For one hundred years, the Norwegian Nobel Committee has sought to strengthen organized cooperation between states. The end of the cold war has at last made it possible for the U.N. to perform more fully the part it was originally intended to play. Today the organization is at the forefront of efforts to achieve peace and security in the world, and of the international mobilization aimed at meeting the world's economic, social and environmental challenges.
Kofi Annan has devoted almost his entire working life to the U.N. As Secretary-General, he has been pre-eminent in bringing new life to the organization. While clearly underlining the U.N.'s traditional responsibility for peace and security, he has also emphasized its obligations with regard to human rights. He has risen to such new challenges as HIV/AIDS and international terrorism, and brought about more efficient utilization of the U.N.'s modest resources. In an organization that can hardly become more than its members permit, he has made clear that sovereignty can not be a shield behind which member states conceal their violations.
The U.N. has in its history achieved many successes, and suffered many setbacks. Through this first Peace Prize to the U.N. as such, the Norwegian Nobel Committee wishes in its centenary year to proclaim that the only negotiable route to global peace and cooperation goes by way of the United Nations.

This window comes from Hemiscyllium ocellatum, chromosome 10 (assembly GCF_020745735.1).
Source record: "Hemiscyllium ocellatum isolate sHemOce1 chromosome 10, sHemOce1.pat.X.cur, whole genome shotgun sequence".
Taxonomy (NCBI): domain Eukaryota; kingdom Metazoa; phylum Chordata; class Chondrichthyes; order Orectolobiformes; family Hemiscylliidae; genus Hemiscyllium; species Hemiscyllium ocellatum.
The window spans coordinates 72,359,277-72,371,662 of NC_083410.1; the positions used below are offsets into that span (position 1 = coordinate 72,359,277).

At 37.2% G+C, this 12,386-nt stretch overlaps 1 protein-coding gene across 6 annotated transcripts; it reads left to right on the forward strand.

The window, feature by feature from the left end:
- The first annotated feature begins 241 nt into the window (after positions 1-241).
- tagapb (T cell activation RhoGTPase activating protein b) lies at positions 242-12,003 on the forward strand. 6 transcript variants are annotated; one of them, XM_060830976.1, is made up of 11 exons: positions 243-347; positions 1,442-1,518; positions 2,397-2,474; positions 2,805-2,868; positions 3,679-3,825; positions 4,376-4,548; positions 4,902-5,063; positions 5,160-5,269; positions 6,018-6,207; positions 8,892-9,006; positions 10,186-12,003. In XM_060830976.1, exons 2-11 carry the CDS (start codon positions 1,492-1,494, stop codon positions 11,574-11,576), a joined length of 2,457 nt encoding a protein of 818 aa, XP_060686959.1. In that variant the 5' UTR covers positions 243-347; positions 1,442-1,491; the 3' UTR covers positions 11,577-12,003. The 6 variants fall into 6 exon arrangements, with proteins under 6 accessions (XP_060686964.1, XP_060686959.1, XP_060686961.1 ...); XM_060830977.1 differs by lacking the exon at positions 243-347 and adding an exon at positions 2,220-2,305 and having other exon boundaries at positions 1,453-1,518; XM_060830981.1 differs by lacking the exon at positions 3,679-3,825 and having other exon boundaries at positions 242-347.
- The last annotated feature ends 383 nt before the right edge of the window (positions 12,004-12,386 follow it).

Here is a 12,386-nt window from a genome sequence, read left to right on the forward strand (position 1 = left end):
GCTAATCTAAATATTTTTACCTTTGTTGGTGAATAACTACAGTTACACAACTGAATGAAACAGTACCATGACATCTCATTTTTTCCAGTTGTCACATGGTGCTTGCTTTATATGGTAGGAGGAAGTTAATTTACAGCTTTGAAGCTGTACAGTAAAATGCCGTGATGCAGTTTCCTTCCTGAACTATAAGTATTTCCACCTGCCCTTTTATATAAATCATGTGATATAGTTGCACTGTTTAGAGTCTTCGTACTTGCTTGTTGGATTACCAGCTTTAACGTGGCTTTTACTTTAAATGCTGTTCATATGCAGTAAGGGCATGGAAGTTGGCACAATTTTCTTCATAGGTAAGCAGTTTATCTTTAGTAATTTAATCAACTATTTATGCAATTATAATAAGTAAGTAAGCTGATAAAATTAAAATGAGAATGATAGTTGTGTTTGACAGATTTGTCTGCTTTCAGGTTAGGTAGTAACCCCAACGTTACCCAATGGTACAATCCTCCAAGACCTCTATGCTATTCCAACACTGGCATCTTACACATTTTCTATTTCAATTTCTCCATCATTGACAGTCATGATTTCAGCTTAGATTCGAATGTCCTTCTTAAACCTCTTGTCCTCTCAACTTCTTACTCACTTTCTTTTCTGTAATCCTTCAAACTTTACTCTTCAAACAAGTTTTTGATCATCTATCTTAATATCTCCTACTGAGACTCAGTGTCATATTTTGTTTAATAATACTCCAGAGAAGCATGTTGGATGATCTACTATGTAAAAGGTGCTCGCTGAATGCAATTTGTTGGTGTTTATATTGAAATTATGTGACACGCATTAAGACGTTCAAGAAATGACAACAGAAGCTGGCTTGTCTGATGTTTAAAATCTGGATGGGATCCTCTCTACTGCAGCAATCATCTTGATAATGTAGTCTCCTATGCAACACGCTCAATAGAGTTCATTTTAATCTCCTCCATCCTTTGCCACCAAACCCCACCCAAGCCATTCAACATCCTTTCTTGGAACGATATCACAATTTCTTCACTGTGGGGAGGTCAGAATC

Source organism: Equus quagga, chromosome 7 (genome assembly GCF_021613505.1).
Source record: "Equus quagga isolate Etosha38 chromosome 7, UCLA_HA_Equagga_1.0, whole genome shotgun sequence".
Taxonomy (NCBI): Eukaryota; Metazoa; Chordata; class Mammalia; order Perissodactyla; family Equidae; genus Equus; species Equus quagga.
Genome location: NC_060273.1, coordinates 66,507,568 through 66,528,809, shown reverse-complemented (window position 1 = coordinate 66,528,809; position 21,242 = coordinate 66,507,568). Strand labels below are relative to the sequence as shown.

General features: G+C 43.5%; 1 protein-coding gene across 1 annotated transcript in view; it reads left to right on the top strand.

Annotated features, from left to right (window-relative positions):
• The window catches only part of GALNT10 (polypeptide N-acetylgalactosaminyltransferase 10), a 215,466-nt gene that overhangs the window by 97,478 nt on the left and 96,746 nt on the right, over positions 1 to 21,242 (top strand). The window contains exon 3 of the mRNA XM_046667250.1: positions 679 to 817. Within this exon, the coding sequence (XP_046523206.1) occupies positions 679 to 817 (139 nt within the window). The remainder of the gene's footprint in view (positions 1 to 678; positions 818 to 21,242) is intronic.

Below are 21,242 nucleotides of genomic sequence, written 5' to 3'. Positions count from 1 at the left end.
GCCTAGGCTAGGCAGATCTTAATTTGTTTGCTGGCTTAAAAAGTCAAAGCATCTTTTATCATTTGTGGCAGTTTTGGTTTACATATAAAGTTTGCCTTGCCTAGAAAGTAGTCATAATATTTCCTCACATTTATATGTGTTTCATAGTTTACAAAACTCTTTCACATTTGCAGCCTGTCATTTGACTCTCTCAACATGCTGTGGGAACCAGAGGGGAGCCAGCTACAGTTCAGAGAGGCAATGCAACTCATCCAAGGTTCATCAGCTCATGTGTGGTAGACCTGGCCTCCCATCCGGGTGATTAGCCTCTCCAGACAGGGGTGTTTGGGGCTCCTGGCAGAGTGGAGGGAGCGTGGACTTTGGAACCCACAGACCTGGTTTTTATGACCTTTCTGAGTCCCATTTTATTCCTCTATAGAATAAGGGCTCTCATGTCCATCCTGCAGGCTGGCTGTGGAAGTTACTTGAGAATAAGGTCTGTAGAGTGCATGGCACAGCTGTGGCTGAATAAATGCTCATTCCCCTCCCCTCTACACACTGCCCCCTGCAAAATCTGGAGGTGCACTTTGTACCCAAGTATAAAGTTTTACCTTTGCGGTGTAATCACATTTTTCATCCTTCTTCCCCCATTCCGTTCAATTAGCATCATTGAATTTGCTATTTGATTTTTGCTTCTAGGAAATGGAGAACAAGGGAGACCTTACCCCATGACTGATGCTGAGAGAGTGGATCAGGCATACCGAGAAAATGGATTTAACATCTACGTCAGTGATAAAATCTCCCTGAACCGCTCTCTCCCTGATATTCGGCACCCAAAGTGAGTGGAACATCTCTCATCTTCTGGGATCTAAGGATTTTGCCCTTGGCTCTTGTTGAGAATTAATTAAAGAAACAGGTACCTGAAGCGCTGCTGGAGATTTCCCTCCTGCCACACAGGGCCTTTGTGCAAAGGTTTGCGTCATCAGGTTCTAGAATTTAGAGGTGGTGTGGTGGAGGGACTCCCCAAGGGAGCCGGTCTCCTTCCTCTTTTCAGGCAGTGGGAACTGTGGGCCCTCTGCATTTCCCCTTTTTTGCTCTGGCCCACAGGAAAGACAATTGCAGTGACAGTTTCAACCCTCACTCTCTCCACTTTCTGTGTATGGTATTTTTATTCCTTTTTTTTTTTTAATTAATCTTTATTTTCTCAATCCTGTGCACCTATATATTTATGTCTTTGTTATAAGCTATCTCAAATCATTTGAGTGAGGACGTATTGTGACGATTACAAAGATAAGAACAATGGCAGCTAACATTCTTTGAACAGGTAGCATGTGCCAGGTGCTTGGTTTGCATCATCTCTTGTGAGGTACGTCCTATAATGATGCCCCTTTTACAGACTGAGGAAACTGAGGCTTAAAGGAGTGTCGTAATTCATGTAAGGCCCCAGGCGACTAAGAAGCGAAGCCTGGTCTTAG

Oslo, 12 October, 2001
Norwegian Nobel Institute
Drammensveien 19, N-0255 Oslo, Norway
Website: www.nobel.no (Link to be opened in new window).
to Ban Landmines (ICBL)
2004: Wangari Maathai. For her contribution to sustainable development, democracy and peace. She thinks globally and acts locally.
2003: Shirin Ebadi, Iran, 1947-. Lawyer and human rights activist, for her efforts for democracy and human rights. She has focused especially on the struggle for the rights of women and children.
2002: Jimmy Carter, USA, 1924-. For his decades of untiring effort to find peaceful solutions to international conflicts.
2001: The prize was divided equally between: The United Nations ( U.N.) and its Secretary-General, Kofi Annan, Ghana, 1938- For their work for a better organized and more peaceful world.
2000: Kim Dae Jung, Republic of Korea, 1925-. For his work for democracy and human rights in South Korea and in East Asia in general, and for peace and reconciliation with North Korea in particular.
1999: Doctors Without Borders (Médecins Sans Frontières) In recognition of the organisation's pioneering humanitarian work on several continents.
1998: The prize was divided equally between: John Hume, Northern Ireland, 1937-; and David Trimble, Northern Ireland, 1944-. For their efforts to find a peaceful solution to the conflict in Northern Ireland.
1997: The prize was divided equally between: International Campaign to Ban Landmines (ICBL) and Jody Williams, USA, 1950-.
1979: Mother Teresa, India, 1914-1997.
Leader of the Order of the Missionaries of Charity.